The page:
Maximum Availability Unveils New HA and DR Products
June 7, 2005 Alex Woodie
New Zealand-based Maximum Availability is completing the worldwide roll-out of a new suite of high availability and disaster recovery products for iSeries servers. From what was once a single product, called *noMAX, there are now three siblings in the *noMAX family, including *noMAX Sentry, *noMAX Defender, and *noMAX Garrison. Each delivers a specific level of high availability, and is designed to more closely fit the specific needs of a range of iSeries shops.
*noMAX Sentry is created for customers that are starting out with high availability, and is the most significant part of Maximum Availability’s announcement. This product is designed to replicate only data, and is intended as a replacement (or at least to augment) customers’ tape-based backup and recovery processes. The product, which is installed on the OS/400 server (or logical partition) that’s functioning as the backup server, continuously replicates changes made on the primary database to the secondary database, using IBM‘s remote journaling technology that is built into OS/400.
In the event of a disaster or computer failure, *noMAX Sentry has fully synchronized a secondary database to the primary database. This prevents the loss of data received since the last backup. Some objects, such as user profiles, data areas, and data queues, would require rebuilding from the last full system backup (probably saved to tape).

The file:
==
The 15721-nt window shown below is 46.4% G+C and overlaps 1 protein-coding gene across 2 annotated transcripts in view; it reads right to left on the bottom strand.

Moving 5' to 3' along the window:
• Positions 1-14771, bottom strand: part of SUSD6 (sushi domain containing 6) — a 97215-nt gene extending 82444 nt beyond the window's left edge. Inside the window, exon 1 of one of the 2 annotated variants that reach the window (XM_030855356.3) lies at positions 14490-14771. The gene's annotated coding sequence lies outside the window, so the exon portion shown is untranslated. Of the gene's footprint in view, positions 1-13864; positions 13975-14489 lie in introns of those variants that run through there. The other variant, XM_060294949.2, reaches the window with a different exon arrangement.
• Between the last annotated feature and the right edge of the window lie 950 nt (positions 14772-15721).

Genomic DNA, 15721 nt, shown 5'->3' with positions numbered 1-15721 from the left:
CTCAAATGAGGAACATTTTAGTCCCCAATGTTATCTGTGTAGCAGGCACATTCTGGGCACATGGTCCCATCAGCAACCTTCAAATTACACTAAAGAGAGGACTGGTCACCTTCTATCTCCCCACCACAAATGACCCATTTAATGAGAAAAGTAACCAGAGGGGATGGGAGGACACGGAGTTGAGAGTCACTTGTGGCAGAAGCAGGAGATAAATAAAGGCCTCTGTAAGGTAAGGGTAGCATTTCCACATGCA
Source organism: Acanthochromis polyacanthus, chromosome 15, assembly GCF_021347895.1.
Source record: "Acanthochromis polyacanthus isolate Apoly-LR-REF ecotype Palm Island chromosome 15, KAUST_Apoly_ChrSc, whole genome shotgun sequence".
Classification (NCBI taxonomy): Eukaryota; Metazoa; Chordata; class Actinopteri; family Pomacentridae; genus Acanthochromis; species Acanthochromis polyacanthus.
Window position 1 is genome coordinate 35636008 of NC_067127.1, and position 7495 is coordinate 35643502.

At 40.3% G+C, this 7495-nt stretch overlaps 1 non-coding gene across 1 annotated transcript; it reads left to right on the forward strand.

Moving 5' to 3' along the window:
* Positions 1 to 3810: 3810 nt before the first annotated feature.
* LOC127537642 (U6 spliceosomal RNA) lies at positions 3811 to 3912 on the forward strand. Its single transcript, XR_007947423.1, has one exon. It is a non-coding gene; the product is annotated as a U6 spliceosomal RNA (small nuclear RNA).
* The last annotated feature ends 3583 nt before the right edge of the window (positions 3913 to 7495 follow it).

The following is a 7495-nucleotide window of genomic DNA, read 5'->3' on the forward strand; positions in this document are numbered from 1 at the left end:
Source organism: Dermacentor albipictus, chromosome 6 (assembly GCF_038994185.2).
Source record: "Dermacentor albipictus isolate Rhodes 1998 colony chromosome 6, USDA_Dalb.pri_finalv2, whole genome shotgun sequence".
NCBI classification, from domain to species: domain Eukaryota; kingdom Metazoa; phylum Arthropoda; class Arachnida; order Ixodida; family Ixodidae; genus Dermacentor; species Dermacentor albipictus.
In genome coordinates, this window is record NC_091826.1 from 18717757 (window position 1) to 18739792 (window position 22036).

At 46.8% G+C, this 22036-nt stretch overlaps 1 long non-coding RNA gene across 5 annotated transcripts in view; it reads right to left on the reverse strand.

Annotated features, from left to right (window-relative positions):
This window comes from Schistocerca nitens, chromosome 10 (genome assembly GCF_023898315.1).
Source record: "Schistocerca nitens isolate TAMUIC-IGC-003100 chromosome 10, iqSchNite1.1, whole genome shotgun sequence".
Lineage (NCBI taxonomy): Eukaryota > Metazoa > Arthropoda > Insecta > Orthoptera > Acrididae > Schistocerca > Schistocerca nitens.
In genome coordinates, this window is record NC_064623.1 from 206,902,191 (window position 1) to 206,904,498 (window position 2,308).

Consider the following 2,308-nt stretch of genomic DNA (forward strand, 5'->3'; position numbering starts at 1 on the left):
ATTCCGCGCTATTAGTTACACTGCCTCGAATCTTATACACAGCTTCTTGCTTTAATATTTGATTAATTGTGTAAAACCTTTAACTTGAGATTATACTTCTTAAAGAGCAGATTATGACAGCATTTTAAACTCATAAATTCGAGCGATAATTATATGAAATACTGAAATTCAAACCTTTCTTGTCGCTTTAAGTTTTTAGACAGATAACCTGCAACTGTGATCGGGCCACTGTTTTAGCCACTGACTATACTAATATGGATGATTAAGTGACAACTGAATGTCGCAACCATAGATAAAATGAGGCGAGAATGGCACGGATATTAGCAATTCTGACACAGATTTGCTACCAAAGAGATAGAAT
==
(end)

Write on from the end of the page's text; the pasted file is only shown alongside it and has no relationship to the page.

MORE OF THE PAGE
While there’s no seamless failover to a backup system with Sentry, users can get back up and running much faster than if the entire server had to be rebuilt from tape, which could take days, says Simon O’Sullivan, the company’s senior vice president of sales and marketing.
“Ninety-nine percent of changes happen to data, and only 1 percent to objects,” O’Sullivan says. “*noMAX Sentry is an entry-level disaster recovery solution that really looks after the most critical part–the data–since it can’t be recreated after a disaster. You can always recreate the objects.”
Customers looking for a more complete high availability solution are directed to *noMAX Defender. This solution builds on the entry-level product by adding support for the replication of objects (including data areas, data queues, and user profiles), as well as supporting real-time replication, which means it will automatically sense when new elements have been added to the system and add them to the replication; with *noMAX Sentry, the data elements have to be manually added to the system. *noMAX Defender also supports the execution of role swaps (which is arguably one of the requirements for a high availability product), and comes with the “Advanced Toolset,” as opposed to the standard set of tools that are packaged with *noMAX Sentry.
The third product in the new suite, *noMAX Garrison, builds on the other products by adding IFS replication, including file paths, structures, and IFS data, to the mix. In addition to IFS replication, *noMAX Garrison also comes with the richest assortment of tools, via the “Utility Suite.”